• AnonCT

      +1

    • MadMax

      I doubt it was explicitly to elicit sympathy (although that could be a side bonus for the OP), but rather to publicly bash a business on a well-read blog in order to get back at them for feeling wronged. I hate that this is what our society views as the normal recourse now.

  • Bort

    Has anyone here ever started shit with a bouncer and had it work out in their favor? OP(‘s group) set it off when they called the dude “trash.” Then they tried to cry their way in (?!?), hilariously turning a routine “L” into a total blowout. And now OP is crying here, or seeking reassurance that they’re not an asshole, or something. This whole thing is very stupid, but the comments are already a blast. Dan my man, this is internet gold.

  • Bort

    Has anyone here ever started sh*t with a bouncer and had it work out in their favor? OP(‘s group) set it off when they called the dude “trash.” Then they tried to cry their way in (?!?), hilariously turning a routine “L” into a total blowout. And now OP is crying here, or seeking reassurance that they’re not an assh*le, or something. This whole thing is very stupid, but the comments are already a blast. Very good internet.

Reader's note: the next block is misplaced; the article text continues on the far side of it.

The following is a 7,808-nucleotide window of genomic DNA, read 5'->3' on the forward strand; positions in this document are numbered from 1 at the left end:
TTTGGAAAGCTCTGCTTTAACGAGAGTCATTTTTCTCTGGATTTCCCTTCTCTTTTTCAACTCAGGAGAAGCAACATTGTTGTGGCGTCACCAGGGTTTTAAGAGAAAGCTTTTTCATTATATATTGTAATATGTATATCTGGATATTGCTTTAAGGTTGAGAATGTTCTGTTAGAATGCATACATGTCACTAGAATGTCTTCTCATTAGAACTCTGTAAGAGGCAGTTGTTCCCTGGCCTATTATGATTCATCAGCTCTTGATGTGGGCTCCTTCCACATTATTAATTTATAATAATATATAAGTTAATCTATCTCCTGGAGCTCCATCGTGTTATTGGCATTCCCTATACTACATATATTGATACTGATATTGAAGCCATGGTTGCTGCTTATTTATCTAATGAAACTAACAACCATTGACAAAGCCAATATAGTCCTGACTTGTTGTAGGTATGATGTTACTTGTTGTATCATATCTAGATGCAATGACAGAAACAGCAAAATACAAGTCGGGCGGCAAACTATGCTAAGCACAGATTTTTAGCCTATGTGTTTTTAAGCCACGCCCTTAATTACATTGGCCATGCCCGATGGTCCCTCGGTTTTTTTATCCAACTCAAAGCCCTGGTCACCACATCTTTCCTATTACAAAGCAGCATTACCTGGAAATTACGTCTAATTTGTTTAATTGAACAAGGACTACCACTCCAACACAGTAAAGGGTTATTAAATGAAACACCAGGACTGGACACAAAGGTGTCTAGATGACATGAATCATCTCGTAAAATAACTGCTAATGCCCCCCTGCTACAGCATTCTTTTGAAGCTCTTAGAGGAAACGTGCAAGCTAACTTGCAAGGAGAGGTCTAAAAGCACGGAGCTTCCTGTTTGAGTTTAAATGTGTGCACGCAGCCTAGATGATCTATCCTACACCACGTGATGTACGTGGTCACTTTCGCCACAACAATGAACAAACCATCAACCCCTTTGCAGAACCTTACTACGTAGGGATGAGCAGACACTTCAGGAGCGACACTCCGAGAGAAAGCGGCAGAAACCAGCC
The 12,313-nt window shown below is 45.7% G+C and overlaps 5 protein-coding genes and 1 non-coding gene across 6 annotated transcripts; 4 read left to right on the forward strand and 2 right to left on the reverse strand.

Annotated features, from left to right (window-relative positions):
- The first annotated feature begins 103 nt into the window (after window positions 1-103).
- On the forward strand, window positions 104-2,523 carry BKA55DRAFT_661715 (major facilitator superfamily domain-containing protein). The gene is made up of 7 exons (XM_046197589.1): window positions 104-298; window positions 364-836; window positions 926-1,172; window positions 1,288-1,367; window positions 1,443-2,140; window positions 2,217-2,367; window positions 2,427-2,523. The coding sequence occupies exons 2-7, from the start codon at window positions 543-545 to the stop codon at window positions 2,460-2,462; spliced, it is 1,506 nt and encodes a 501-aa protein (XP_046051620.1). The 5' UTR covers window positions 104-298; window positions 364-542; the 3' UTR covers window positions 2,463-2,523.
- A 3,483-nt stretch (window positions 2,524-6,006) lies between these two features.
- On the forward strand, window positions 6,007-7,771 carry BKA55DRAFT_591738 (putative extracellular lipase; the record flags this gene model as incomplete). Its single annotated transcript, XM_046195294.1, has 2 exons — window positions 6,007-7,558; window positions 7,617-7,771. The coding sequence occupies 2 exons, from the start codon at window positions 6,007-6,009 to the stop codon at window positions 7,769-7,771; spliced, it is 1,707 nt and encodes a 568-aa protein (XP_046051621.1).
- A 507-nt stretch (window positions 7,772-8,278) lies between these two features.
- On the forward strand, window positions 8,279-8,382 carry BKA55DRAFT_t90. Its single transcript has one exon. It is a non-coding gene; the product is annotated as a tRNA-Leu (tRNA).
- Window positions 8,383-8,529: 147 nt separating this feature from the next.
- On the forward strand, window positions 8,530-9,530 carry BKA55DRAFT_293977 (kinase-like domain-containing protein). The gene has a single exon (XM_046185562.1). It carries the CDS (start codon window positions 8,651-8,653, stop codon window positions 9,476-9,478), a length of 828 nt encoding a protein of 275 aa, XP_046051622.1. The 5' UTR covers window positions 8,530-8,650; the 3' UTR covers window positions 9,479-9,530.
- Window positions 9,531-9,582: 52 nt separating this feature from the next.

• Bort

      GAH SELF-OWN =/

  • U Street Resident

    Since when does the Brixton have a dress code??? None is stated on their website and have you seen what females wear there on the weekends standing in line. Some of you posters have no idea what you are talking about. And if you have never been there than your post is useless. Troll somewhere else.

  • CPC

    “harassed by the shirt he was wearing”? How can OP say that it felt targeted if he is saying that there were many people inside wearing similar outfits. If it felt targeted, it wasn’t cause OP’s friend is gay, unless the bouncer had just started his shift. Something else had to be the issue and the story is not complete.

  • James

    I don’t know the OP and wasn’t present, but this doesn’t surprise me, especially from non-gay bars in that area. My gay fiancé had a similar experience at a rooftop bar on U a month ago. He kissed a straight friend on the cheek and the bartender took his drink and told him to “go be gay across the street.” When we brought it up with them, they said “we have gay employees,” as if that made every employee an lgbt ally.

    My fiancé and I were walking down U (from 9th towards 14th) on Friday night, and my fiancé was pushed around and harassed with gay slurs by a group of guys. We weren’t holding hands, but yes, he was wearing rainbow “gay” clothing (for those who want to victim blame). After that happened though, everyone else on the street acknowledged us with “yaaass” “kweeen” “slay” or “happy pride.”

    This is the 4th time one of us has been harassed in the area. Each time it is unprovoked. The only other place one or both of us has been pushed and harassed with gay slurs is H street NE.